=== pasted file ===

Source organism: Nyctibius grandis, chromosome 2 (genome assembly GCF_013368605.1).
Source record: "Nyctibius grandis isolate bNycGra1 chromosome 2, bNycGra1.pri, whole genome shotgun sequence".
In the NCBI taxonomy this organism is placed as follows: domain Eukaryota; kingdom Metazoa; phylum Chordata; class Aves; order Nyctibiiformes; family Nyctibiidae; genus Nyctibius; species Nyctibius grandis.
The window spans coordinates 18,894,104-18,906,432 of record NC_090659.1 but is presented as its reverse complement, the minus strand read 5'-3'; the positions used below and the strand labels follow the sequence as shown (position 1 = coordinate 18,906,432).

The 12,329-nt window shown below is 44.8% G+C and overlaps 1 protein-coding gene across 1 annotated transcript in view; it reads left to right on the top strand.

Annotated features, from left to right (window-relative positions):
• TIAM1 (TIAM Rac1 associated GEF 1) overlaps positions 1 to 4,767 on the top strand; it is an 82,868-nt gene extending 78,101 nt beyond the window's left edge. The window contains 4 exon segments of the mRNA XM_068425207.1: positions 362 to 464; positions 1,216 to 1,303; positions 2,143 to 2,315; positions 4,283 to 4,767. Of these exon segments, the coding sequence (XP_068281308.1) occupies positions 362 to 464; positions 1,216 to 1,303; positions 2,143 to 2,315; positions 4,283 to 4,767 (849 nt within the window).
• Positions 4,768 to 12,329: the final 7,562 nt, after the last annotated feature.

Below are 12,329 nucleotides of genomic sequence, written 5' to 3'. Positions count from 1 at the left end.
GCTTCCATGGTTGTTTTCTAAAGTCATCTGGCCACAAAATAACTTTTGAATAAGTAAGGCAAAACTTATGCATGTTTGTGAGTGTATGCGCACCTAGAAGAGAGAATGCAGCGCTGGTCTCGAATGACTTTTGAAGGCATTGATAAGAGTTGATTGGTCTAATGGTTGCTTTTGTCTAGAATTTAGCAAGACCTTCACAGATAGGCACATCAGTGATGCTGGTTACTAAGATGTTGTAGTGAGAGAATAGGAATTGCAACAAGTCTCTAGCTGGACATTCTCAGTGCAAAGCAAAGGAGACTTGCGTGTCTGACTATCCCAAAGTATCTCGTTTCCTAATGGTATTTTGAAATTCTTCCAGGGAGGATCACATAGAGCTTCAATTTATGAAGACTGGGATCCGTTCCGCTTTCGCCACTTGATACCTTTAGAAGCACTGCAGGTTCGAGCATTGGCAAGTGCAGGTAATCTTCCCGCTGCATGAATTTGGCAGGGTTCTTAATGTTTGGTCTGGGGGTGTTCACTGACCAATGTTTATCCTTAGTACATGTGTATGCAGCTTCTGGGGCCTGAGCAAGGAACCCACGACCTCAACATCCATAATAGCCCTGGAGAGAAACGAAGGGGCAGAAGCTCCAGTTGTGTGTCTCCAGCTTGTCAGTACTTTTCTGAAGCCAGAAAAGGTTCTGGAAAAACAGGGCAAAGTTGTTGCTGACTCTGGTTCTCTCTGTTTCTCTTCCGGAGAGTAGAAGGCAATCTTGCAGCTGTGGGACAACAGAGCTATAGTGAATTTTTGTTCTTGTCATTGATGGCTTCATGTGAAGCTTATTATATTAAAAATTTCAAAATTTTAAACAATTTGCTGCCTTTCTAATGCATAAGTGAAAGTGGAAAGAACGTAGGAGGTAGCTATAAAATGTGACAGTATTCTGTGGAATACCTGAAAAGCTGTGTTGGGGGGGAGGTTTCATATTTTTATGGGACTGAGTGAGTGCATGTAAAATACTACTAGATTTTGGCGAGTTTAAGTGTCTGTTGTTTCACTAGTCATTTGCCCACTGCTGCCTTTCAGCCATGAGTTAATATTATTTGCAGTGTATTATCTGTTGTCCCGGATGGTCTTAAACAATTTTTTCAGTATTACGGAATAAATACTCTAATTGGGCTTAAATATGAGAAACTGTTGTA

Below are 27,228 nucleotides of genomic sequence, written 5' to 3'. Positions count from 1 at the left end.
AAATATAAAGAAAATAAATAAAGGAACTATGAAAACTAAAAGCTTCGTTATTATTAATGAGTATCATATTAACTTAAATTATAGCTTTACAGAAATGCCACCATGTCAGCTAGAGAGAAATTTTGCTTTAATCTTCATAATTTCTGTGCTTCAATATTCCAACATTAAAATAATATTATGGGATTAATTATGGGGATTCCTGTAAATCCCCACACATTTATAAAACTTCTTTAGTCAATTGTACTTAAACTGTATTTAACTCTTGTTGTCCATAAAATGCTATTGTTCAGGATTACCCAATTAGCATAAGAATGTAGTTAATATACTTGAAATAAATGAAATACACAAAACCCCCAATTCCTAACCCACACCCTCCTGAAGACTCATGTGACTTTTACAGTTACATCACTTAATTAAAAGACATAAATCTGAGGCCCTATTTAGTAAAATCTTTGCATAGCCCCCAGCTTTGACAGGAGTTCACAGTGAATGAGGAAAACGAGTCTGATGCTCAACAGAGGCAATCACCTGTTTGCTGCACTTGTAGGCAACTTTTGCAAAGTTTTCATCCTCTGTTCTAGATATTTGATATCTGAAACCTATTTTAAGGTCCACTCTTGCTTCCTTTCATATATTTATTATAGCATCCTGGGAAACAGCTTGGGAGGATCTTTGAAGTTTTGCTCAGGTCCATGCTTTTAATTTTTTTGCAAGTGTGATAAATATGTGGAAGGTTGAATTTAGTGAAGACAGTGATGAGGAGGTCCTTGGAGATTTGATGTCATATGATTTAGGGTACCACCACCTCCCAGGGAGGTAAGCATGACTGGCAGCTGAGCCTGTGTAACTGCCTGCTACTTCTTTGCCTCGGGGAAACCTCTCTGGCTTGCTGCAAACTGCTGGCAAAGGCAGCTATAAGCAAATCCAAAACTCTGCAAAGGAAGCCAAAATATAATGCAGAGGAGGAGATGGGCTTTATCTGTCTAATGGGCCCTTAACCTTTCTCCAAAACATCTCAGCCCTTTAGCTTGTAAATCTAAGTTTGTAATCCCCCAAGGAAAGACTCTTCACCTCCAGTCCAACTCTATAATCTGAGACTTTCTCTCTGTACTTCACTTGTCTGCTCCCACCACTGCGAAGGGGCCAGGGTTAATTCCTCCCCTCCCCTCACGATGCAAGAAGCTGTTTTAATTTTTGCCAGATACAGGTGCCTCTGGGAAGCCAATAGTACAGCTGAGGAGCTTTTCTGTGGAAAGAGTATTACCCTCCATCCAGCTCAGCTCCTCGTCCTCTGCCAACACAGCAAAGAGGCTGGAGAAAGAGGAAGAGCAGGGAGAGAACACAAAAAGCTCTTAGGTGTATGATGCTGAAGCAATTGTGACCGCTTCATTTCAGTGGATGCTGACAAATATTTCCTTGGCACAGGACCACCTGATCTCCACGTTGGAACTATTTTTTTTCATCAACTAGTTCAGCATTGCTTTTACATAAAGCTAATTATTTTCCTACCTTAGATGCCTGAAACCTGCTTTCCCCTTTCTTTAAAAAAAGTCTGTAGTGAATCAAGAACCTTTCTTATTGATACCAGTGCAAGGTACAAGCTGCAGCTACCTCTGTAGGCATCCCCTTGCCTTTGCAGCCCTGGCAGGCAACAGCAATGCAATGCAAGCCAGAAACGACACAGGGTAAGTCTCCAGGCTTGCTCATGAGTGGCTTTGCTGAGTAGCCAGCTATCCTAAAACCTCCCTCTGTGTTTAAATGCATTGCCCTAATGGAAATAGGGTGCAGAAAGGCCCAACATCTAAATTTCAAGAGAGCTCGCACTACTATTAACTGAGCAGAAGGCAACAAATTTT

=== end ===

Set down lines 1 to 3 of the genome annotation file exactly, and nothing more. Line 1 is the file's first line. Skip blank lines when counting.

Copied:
Source organism: Nyctibius grandis, chromosome 2 (genome assembly GCF_013368605.1).
Source record: "Nyctibius grandis isolate bNycGra1 chromosome 2, bNycGra1.pri, whole genome shotgun sequence".
In the NCBI taxonomy this organism is placed as follows: domain Eukaryota; kingdom Metazoa; phylum Chordata; class Aves; order Nyctibiiformes; family Nyctibiidae; genus Nyctibius; species Nyctibius grandis.